• There are carve outs for serious financial difficulty and limited life expectancy where a customer is unable to pay for advice.

The FCA has issued specific guidance on how the carve outs will apply. It is important to note that both carve outs are only available to customers who meet the criteria and do not have the means to pay for the advice on a non-contingent basis. The FCA is also clear, the fact that a customer falls into one of these categories does not automatically mean a transfer will be suitable.

It is likely that a significant proportion of the customers within the carve outs will be vulnerable. Firms should ensure they have appropriate understanding of these vulnerabilities and appropriate processes and training for advisers in place to ensure these vulnerable customers get the right outcomes. These may differ from the vulnerabilities present in a firm’s wider target market in some cases. Whilst the FCA has postponed the publication of its final guidance on vulnerable customers, in its draft Guidance the FCA was very clear it did not regard the expectations set out as new requirements, but rather a statement of its existing expectations under the Principles for Businesses. The focus areas set out in our previous blog on the FCA draft Guidance may be useful for firms in considering this.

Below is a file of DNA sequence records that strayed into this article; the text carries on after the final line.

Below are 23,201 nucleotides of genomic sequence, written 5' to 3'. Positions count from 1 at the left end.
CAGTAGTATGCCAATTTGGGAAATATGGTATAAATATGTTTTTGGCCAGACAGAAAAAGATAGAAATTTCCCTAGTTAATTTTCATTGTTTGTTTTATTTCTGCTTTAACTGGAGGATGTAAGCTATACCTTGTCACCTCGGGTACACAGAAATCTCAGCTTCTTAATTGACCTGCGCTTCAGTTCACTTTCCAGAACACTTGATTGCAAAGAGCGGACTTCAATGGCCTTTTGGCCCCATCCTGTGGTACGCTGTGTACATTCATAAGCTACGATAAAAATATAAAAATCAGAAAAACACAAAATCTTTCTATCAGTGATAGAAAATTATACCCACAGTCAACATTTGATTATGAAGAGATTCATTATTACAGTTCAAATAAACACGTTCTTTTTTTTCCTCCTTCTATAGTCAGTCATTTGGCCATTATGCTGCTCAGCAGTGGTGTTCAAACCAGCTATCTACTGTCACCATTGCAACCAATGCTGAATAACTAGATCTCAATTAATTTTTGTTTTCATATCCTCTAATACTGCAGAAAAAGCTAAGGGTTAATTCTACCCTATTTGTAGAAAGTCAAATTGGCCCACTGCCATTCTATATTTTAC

Triage and abridged advice 

The FCA has identified that many triage process have breached the advice boundary. Decision trees and risk rated questionnaires, in the view of the FCA, constitute advice in the context of the binary options of a DB pension transfer advice. The Perimeter Guidance Manual is being updated to make this clear.

This means the ability to triage customers early in the process is fairly limited and largely restricted to educational tools. These can be very helpful and effective in educating consumers but are not a true filter of cases by the firm.

To address this challenge, and help keep costs down for those for whom it will obviously not be in the interests of to transfer out of their DB pension, the FCA is introducing an abridged advice service. Key features of this include:

  • Firms do not have to offer abridged advice;
  • A firm cannot complete the Appropriate Pension Transfer Analysis or Transfer Value Comparator as part of abridged advice. The risks of a specific flexible arrangement also cannot be considered;
  • It should cover only the initial stages of the advice process including the fact find of personal circumstances, objectives, needs, the benefits of the existing scheme;
  • It has to be provided or checked by a pension transfer specialist;
  • It cannot result in advice to transfer only advice to stay in a DB pension or to proceed to full advice;
  • Fees paid for abridged advice can be offset against the full advice costs as customers should not be charged twice for the same work;
  • It can be free as long as it is not gamed to avoid the ban on contingent charging;
  • The FCA still expects most advice to result in advice not to transfer even where referred for full advice following abridged advice; and
  • A client cannot become an insistent client without proceeding to full advice.

Suitability 

The FCA is concerned that ongoing advice charges can create a conflict and incentive towards a particular course of action in DB transfer advice. As such, the FCA wants firms to prioritise the workplace pension as the receiving scheme, as the default fund should be appropriate for members without the need for ongoing advice. This is a shift for many firms, especially those who are restricted, who will now need to demonstrate why any alternative receiving scheme is more suitable than the default option in the workplace pension scheme.